A Little History of Software Development (Or How We Went From White Coats to Sandals in a Single Generation)

29 of March of 2023

Today, software is everywhere: on our phones, on our vehicles, on our televisions, on our household appliances… It is at the heart of innovation and allows companies to be more competitive and to provide more value to their customers. But it has not always been like this.

There have been times when software was a source of trouble and even its future as a viable industry was in question. Join me in this brief and very personal review of the history of software development to understand where we came from, where we are, and what the future may hold.

The First Years of Software (1960-1979)

In the beginning there was hardware. Software was just a minor activity inextricably linked to hardware and programming was considered a minor activity. There were no development standards or good practices, and instead each company or research center followed their own internal procedures, normally based on “trial and error” models. Programming was closer to craftmanship than to engineering.

Even bugs were not software flaws but actual living creatures that were found inside mainframes that disrupted computer electronics. Here is the original incident report with the actual moth that coined the new term.

First actual case of bug being found, Harvard, 1945.

First actual case of bug being found, Harvard, 1945.

Due to a lack of consistency in the development lifecycle, a lot of programs were routinely delivered late and with defects, which raised serious doubts about the ability of software development to become an industry capable of tackling complex problems. This period is known as the “software crisis”.

Although I didn’t live through this period personally, I would like to share with you an anecdote that I find very illustrative of how things have changed since then. A few years ago, an older co-worker told me that, at the beginning of his career, computer scientists wore a white coat. Every morning, all the employees of the company where he worked waited for him to arrive, open the door of the data center and hand them out reports with the list of tasks that each employee had to do that day.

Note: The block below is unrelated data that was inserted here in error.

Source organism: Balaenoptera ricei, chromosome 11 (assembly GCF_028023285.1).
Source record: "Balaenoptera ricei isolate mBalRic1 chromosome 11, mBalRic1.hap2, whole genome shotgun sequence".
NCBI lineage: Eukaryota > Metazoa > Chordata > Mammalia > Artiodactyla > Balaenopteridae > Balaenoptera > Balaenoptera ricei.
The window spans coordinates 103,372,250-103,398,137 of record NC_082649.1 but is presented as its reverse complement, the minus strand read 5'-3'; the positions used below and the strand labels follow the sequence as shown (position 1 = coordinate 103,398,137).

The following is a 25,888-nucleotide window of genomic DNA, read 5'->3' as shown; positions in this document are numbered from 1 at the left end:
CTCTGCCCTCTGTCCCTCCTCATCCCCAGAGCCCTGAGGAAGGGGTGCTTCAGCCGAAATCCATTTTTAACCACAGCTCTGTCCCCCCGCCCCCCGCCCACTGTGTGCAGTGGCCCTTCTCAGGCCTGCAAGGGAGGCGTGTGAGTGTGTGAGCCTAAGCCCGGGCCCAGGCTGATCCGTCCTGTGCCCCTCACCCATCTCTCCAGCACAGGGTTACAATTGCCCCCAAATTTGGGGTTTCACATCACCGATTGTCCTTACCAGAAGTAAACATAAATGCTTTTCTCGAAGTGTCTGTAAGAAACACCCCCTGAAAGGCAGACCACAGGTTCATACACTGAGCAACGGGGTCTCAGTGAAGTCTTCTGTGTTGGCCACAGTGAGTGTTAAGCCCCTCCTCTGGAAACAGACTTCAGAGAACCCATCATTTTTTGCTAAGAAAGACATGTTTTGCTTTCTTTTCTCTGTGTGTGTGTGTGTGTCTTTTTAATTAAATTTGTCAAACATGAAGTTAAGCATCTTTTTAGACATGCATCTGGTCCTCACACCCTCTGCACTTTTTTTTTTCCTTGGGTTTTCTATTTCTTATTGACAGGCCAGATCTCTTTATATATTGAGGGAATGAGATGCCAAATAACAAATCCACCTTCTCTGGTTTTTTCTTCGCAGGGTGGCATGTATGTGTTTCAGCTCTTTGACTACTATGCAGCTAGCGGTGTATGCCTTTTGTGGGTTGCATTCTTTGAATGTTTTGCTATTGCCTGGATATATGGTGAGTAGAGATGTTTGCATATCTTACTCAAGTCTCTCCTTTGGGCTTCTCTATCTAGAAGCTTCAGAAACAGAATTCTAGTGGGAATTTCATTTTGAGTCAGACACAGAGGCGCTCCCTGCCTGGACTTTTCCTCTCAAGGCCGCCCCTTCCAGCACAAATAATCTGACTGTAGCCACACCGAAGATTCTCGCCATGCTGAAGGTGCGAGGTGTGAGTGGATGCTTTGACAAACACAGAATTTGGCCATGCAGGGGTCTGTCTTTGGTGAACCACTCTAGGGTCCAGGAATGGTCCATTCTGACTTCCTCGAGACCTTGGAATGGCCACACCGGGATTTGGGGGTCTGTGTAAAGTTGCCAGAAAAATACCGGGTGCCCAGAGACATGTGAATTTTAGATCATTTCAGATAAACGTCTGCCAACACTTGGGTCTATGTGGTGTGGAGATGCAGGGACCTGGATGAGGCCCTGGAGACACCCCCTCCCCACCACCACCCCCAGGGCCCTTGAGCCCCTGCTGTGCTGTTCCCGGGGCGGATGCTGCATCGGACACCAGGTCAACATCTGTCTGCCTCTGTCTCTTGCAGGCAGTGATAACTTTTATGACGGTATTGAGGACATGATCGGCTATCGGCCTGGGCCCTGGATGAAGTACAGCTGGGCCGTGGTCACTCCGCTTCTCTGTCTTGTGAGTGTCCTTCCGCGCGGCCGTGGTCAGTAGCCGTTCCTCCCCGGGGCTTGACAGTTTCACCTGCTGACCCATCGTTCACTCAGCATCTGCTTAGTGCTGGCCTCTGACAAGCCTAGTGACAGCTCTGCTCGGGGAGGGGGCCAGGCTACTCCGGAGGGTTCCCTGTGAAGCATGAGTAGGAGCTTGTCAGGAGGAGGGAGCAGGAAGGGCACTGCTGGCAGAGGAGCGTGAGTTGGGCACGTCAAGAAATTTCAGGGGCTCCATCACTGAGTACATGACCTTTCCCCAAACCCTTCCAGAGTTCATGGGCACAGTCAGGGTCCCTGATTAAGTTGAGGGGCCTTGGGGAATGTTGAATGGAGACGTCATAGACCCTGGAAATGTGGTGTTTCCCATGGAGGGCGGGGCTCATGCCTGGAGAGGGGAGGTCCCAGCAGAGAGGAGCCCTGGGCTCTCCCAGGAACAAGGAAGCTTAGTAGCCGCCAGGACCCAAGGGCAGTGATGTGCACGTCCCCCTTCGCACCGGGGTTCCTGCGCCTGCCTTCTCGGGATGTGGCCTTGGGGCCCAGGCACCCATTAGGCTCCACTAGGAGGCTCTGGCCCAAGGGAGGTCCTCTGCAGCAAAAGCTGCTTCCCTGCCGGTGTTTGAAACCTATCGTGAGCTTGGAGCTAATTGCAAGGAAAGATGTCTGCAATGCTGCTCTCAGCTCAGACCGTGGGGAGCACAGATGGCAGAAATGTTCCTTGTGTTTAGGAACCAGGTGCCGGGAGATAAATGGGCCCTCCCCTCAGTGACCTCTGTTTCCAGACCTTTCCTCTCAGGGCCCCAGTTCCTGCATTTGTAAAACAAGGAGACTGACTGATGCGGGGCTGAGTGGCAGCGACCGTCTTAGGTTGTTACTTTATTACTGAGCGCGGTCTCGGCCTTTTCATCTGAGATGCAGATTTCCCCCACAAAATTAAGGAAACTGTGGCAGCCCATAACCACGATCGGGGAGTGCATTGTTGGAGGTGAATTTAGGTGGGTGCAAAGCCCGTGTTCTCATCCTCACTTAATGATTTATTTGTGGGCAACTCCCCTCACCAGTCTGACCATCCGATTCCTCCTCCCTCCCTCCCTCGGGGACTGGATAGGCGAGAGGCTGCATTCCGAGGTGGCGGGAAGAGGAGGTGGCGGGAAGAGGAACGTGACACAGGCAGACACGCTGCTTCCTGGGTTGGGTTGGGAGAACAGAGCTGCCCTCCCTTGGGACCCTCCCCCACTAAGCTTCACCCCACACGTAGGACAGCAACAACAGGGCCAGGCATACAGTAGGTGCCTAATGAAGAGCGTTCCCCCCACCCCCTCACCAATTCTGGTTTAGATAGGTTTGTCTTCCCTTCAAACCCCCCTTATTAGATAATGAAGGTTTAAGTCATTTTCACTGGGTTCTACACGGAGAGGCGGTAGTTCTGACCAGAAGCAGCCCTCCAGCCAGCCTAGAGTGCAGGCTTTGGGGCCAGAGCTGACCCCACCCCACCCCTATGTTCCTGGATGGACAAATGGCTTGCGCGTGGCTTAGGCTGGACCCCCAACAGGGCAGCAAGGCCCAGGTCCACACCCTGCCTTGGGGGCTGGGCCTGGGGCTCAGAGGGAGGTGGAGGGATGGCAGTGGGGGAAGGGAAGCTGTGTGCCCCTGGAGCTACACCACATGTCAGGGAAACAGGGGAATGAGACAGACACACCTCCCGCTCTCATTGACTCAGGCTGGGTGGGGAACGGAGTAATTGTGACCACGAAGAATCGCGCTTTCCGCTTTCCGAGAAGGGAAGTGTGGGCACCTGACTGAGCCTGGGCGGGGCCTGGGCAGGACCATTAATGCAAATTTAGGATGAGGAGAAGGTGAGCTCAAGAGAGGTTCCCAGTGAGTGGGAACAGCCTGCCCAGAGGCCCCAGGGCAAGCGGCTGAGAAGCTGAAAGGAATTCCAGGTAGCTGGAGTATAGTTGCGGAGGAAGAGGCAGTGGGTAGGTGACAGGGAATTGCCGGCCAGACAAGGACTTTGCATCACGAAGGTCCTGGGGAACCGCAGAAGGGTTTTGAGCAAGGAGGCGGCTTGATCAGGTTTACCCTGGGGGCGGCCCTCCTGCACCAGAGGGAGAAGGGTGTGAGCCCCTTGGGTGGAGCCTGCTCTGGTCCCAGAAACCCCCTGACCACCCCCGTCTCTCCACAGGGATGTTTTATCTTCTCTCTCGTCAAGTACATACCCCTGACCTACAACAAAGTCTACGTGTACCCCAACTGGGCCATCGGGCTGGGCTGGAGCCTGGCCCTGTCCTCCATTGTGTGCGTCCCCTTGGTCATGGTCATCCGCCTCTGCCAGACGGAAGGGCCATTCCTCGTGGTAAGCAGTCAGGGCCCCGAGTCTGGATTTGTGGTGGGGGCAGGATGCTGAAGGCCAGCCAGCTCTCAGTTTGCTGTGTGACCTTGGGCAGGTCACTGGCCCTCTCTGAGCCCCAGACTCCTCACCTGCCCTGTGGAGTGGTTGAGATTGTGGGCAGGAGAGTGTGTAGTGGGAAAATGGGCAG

At that time, engineers had the monopoly of managing computers and the information they generated, and no one questioned their work. “These damned PCs have caused us a lot of trouble” my co-worker used to complain. To me, who grew up surrounded by personal computers, this statement was very surprising, but I understood that losing his share of power must have been very traumatic for him.

The Industrialization Process of Computers (1980-2000)

Starting in the 1980s, personal computers democratized access to computing power and definitively decoupled software from hardware. For those interested in learning more about this period, I recommend watching the documentary “Silicon Cowboys” which describes how a group of executives from “Texas Instruments” founded the company “Compaq” to create the first personal computer compatible with IBM PCs and how they used reverse engineering to replicate IBM’s BIOS, its only proprietary component.

To face the increase in the demand for software, while avoiding the problems identified in the previous period, software development advances towards industrialization to gain greater reliability and efficiency. Software adopts practices inspired by traditional engineering and the concept of software engineering is consolidated. These are the golden years of requirement documents, estimates, detailed waterfall plannings, and manual validation processes.

As a result, the spotlight in software development shifts from developers to managers and processes. New business models such as “software factories” arise, which relate software development to production lines, where requirements are fed at one end and software and its associated deliverables magically come out at the other end. Software development thus becomes a low added-value activity, which in many cases is outsourced off-shore.

Industrialization also affects the dress-code and white coats are abandoned in favor of suits and ties.

The Agile Manifesto and the Restoration of the Original Spirit (2001-2020)

In the late 1990s, software development is a thriving industry, but it is not free from problems.

On the one hand, those companies that have adopted outsourcing more intensively suffer from technical knowledge decapitalization, which increases their dependence on suppliers and limits their ability to use technology as a source of competitive advantage.